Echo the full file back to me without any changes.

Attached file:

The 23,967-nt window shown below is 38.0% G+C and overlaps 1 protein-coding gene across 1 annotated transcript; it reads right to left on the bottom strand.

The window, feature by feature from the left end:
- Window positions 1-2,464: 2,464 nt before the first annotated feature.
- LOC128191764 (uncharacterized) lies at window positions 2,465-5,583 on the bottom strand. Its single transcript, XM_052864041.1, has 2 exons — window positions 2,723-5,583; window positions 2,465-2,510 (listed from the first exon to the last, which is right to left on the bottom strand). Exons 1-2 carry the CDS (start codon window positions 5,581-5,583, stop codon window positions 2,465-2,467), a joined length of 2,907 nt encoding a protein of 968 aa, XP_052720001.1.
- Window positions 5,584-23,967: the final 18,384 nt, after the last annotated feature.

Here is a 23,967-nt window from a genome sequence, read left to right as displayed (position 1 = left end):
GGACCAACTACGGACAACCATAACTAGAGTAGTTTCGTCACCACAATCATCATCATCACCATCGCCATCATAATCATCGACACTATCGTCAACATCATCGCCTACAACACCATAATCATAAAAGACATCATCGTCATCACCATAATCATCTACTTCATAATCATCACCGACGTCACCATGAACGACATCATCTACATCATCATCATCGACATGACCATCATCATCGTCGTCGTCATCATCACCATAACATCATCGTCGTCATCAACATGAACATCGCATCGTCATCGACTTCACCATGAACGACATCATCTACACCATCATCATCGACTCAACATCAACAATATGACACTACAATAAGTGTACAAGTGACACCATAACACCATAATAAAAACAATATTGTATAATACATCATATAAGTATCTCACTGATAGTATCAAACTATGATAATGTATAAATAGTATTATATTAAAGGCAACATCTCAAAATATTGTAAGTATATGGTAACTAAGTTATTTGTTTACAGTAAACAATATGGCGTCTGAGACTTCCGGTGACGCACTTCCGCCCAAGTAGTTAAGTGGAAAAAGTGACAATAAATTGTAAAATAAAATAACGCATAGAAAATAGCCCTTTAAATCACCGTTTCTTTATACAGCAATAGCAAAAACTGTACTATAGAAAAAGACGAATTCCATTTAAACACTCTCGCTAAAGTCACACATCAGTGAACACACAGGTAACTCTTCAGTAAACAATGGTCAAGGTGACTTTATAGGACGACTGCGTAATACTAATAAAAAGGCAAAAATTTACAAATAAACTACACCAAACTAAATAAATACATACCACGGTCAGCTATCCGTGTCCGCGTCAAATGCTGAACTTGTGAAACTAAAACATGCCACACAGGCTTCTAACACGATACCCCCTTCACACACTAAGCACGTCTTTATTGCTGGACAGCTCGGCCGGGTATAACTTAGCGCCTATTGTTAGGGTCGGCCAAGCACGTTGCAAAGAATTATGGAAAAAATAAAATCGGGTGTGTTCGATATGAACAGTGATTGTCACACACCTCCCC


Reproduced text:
The 23,967-nt window shown below is 38.0% G+C and overlaps 1 protein-coding gene across 1 annotated transcript; it reads right to left on the bottom strand.

The window, feature by feature from the left end:
- Window positions 1-2,464: 2,464 nt before the first annotated feature.
- LOC128191764 (uncharacterized) lies at window positions 2,465-5,583 on the bottom strand. Its single transcript, XM_052864041.1, has 2 exons — window positions 2,723-5,583; window positions 2,465-2,510 (listed from the first exon to the last, which is right to left on the bottom strand). Exons 1-2 carry the CDS (start codon window positions 5,581-5,583, stop codon window positions 2,465-2,467), a joined length of 2,907 nt encoding a protein of 968 aa, XP_052720001.1.
- Window positions 5,584-23,967: the final 18,384 nt, after the last annotated feature.

Here is a 23,967-nt window from a genome sequence, read left to right as displayed (position 1 = left end):
GGACCAACTACGGACAACCATAACTAGAGTAGTTTCGTCACCACAATCATCATCATCACCATCGCCATCATAATCATCGACACTATCGTCAACATCATCGCCTACAACACCATAATCATAAAAGACATCATCGTCATCACCATAATCATCTACTTCATAATCATCACCGACGTCACCATGAACGACATCATCTACATCATCATCATCGACATGACCATCATCATCGTCGTCGTCATCATCACCATAACATCATCGTCGTCATCAACATGAACATCGCATCGTCATCGACTTCACCATGAACGACATCATCTACACCATCATCATCGACTCAACATCAACAATATGACACTACAATAAGTGTACAAGTGACACCATAACACCATAATAAAAACAATATTGTATAATACATCATATAAGTATCTCACTGATAGTATCAAACTATGATAATGTATAAATAGTATTATATTAAAGGCAACATCTCAAAATATTGTAAGTATATGGTAACTAAGTTATTTGTTTACAGTAAACAATATGGCGTCTGAGACTTCCGGTGACGCACTTCCGCCCAAGTAGTTAAGTGGAAAAAGTGACAATAAATTGTAAAATAAAATAACGCATAGAAAATAGCCCTTTAAATCACCGTTTCTTTATACAGCAATAGCAAAAACTGTACTATAGAAAAAGACGAATTCCATTTAAACACTCTCGCTAAAGTCACACATCAGTGAACACACAGGTAACTCTTCAGTAAACAATGGTCAAGGTGACTTTATAGGACGACTGCGTAATACTAATAAAAAGGCAAAAATTTACAAATAAACTACACCAAACTAAATAAATACATACCACGGTCAGCTATCCGTGTCCGCGTCAAATGCTGAACTTGTGAAACTAAAACATGCCACACAGGCTTCTAACACGATACCCCCTTCACACACTAAGCACGTCTTTATTGCTGGACAGCTCGGCCGGGTATAACTTAGCGCCTATTGTTAGGGTCGGCCAAGCACGTTGCAAAGAATTATGGAAAAAATAAAATCGGGTGTGTTCGATATGAACAGTGATTGTCACACACCTCCCC